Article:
Hurricane Rita came storming in September, making its approach near Cuba, striking Florida, and then Texas and Louisiana. The storm surge reopened some of the levee breaches caused by Hurricane Katrina a month earlier, and reflooded parts of New Orleans. However, Rita weakened significantly as she approached the coast, and the onshore damage was contained relative to Katrina.
Hurricane Rita killed 6 people and caused 113 indirect deaths. The property damage from Rita estimates around $9 billion, which makes Rita the ninth costliest storm in United States history.
Effect on Rating and Underwriting
The Louisiana Insurance Rating Commission reluctantly approved its first post-Katrina increase in homeowners insurance in January 2006. The commission voted 4 to 1 to allow ANPAC Louisiana Insurance Company to increase homeowners insurance rates by an average of 23.3 percent statewide.
Arguably, the increase in rates will not recoup the losses caused by Katrina, but may serve to stabilize the insurance market in those states most affected by the hurricanes. Still, even viability in the market seems insurmountable where it has been reported that the record $12.4 billion in claims from Hurricanes Katrina and Rita in Louisiana alone is enough to wipe out all homeowners insurance premiums paid in the state over the past 25 years and all profits ever earned in Louisiana. Homeowners insurers in Mississippi are expected to pay $5.5 billion in claims from Hurricanes Katrina and Rita, an amount equal to all homeowners insurance premiums paid in the state since 1989.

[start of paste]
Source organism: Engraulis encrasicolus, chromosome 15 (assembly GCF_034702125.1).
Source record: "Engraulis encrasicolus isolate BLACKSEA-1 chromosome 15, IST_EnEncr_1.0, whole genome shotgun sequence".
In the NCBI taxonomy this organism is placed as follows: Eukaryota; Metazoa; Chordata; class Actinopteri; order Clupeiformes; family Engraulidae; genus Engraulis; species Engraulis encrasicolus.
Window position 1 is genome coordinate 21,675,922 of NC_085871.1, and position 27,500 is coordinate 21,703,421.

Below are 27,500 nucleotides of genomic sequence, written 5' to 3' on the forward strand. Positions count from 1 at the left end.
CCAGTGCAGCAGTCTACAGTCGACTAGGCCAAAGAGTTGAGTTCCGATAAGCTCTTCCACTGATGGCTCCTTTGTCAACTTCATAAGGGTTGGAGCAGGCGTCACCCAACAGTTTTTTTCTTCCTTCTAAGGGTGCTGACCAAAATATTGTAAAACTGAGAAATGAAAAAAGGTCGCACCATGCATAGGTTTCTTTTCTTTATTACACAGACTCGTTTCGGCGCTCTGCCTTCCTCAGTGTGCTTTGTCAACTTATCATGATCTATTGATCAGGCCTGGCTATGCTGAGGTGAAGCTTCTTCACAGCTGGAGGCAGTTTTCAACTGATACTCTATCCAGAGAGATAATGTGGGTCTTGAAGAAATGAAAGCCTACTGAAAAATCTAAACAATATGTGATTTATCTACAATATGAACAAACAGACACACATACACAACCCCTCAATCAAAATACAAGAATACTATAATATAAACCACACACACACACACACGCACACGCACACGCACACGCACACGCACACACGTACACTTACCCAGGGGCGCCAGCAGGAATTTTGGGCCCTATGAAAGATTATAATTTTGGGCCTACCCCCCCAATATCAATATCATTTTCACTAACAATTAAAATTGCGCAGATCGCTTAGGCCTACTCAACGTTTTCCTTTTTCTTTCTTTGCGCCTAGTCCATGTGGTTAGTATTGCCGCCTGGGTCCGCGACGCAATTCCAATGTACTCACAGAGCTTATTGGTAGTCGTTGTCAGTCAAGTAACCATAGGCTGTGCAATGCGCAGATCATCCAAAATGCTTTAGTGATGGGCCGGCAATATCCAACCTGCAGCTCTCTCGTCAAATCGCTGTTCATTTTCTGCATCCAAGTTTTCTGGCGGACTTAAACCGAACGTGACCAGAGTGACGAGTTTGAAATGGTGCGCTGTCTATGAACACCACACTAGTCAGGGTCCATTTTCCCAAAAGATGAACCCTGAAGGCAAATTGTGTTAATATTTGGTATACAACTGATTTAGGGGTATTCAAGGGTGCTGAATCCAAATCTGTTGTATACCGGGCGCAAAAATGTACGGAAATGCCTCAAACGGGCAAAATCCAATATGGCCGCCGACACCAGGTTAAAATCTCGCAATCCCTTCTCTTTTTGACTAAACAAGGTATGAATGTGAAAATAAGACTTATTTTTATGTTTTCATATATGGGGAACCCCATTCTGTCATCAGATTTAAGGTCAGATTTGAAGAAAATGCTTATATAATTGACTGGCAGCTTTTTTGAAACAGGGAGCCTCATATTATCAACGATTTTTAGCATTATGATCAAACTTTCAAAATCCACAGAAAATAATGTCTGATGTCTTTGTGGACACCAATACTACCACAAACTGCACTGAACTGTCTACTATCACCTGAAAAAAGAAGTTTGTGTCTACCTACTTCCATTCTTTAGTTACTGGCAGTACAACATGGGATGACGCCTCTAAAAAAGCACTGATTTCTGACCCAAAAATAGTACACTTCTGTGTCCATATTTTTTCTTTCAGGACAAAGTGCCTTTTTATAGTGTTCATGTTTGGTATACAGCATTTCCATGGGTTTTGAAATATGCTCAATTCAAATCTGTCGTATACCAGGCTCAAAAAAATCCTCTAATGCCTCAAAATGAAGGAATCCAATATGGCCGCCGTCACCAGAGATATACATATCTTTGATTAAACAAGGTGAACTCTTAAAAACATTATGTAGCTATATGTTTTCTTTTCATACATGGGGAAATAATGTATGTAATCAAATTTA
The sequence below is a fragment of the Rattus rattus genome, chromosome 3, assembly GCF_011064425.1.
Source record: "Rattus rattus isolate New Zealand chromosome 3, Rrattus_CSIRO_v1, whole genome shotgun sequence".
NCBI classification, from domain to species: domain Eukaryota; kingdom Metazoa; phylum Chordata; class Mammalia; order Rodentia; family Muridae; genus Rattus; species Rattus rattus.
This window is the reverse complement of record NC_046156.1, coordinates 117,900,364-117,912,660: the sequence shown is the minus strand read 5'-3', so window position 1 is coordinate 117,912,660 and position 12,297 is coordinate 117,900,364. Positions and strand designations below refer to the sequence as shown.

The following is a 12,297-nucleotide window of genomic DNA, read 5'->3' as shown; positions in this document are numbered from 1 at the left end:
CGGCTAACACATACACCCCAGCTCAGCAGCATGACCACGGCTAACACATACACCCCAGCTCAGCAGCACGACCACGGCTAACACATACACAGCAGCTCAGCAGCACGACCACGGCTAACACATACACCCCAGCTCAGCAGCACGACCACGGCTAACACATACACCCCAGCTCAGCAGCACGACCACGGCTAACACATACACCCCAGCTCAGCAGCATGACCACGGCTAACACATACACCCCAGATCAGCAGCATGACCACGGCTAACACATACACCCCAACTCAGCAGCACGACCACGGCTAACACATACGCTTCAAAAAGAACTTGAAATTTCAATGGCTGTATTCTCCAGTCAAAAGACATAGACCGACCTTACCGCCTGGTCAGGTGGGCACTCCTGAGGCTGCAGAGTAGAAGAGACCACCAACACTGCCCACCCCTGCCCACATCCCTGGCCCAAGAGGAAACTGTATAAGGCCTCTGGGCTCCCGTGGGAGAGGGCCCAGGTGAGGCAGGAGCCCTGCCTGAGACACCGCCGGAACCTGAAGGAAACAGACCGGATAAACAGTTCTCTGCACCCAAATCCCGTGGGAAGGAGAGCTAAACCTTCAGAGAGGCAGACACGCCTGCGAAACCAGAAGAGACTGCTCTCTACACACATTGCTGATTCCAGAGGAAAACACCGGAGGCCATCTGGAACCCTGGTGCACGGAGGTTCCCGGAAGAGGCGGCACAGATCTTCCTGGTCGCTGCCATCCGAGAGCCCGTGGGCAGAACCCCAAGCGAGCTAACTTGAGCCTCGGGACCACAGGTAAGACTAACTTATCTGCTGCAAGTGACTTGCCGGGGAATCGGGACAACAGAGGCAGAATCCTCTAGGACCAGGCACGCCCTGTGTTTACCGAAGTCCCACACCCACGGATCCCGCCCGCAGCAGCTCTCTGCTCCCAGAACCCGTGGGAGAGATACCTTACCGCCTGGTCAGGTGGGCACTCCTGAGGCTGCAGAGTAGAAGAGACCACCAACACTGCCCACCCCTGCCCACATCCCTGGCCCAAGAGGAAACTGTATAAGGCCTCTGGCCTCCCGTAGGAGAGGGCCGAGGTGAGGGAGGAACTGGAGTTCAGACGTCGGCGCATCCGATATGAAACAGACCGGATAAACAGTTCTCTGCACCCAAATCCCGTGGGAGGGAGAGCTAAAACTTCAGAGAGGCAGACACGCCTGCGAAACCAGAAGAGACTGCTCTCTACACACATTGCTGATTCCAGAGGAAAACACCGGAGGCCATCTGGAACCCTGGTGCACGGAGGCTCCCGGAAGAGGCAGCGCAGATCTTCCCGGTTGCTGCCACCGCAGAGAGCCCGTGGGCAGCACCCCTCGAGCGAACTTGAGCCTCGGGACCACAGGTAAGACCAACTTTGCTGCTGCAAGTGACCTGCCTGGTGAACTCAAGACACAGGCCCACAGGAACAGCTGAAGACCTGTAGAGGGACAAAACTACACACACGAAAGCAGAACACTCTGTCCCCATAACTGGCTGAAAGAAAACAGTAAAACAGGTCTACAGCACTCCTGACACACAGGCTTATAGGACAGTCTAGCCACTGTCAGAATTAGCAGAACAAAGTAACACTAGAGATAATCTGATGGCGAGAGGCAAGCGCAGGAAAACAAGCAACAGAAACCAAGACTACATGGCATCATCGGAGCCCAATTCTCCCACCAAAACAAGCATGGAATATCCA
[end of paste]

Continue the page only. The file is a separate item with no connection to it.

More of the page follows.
Other factors that weigh on the likelihood of increased premiums in the coastal states include the following:
Predictions by meteorologists that hurricanes will be more frequent and more intense for the next 15 to 20 years.3
Uncertainty surrounding the ability to rebuild.